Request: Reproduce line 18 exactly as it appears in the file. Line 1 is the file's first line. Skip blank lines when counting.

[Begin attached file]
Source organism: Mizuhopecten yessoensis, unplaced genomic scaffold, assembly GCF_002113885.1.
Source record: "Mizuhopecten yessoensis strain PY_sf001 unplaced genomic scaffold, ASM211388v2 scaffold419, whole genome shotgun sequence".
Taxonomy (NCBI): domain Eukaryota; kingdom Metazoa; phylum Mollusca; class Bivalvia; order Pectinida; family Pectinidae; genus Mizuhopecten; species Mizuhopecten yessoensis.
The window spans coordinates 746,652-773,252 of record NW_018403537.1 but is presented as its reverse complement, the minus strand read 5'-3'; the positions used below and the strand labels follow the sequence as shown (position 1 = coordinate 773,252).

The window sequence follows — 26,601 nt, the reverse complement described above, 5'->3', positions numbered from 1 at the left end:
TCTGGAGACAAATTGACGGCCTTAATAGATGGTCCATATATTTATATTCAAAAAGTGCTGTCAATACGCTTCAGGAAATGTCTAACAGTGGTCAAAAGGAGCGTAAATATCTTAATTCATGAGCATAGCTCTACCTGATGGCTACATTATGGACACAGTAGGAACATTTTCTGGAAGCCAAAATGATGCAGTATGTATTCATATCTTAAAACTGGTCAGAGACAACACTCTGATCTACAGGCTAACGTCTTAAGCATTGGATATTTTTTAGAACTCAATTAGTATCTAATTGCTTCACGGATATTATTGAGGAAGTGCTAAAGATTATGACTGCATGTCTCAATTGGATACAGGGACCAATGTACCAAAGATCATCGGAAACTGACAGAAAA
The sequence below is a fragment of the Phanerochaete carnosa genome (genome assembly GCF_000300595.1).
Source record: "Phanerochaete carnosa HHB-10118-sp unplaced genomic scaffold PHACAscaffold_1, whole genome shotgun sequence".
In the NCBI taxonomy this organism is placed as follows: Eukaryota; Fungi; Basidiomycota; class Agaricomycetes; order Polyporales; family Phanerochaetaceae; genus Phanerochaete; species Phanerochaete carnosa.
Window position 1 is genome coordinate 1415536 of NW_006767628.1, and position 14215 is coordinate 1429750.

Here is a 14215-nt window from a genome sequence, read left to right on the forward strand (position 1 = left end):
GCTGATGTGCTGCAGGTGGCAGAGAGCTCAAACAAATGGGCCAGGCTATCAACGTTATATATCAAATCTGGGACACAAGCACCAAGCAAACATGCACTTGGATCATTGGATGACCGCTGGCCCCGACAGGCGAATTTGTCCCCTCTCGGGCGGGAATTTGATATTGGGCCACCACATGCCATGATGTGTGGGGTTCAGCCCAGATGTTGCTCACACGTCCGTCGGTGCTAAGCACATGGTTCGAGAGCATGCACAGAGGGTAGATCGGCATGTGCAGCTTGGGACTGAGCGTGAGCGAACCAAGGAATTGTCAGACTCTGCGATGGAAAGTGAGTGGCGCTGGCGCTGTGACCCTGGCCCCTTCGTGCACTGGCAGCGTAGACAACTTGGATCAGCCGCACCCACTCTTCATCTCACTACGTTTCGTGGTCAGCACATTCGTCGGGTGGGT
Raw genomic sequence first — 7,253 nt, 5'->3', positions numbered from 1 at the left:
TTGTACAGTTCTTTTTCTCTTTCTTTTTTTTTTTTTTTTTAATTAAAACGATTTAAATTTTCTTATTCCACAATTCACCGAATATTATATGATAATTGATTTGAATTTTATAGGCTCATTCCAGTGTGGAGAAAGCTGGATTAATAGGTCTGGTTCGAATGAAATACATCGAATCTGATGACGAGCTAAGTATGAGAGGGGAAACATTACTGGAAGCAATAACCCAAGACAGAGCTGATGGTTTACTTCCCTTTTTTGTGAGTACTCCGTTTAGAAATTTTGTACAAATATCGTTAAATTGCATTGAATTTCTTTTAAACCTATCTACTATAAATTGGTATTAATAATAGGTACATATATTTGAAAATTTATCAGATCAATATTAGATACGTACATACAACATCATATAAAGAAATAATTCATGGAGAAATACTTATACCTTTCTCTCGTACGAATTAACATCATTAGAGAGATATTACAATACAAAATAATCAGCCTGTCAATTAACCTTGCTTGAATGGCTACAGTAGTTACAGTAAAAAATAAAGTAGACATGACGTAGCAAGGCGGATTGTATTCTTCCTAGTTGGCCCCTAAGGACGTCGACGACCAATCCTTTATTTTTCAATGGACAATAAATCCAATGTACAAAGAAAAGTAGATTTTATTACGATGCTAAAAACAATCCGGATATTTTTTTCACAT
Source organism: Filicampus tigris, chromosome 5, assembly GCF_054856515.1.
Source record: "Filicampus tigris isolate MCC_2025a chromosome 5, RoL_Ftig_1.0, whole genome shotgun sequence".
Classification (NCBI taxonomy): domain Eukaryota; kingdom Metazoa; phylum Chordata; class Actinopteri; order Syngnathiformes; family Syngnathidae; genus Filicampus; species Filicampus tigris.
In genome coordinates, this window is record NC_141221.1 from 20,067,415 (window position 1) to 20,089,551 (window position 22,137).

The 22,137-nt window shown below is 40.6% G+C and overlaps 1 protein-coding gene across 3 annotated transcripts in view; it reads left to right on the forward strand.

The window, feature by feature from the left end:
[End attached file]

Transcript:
In genome coordinates, this window is record NC_141221.1 from 20,067,415 (window position 1) to 20,089,551 (window position 22,137).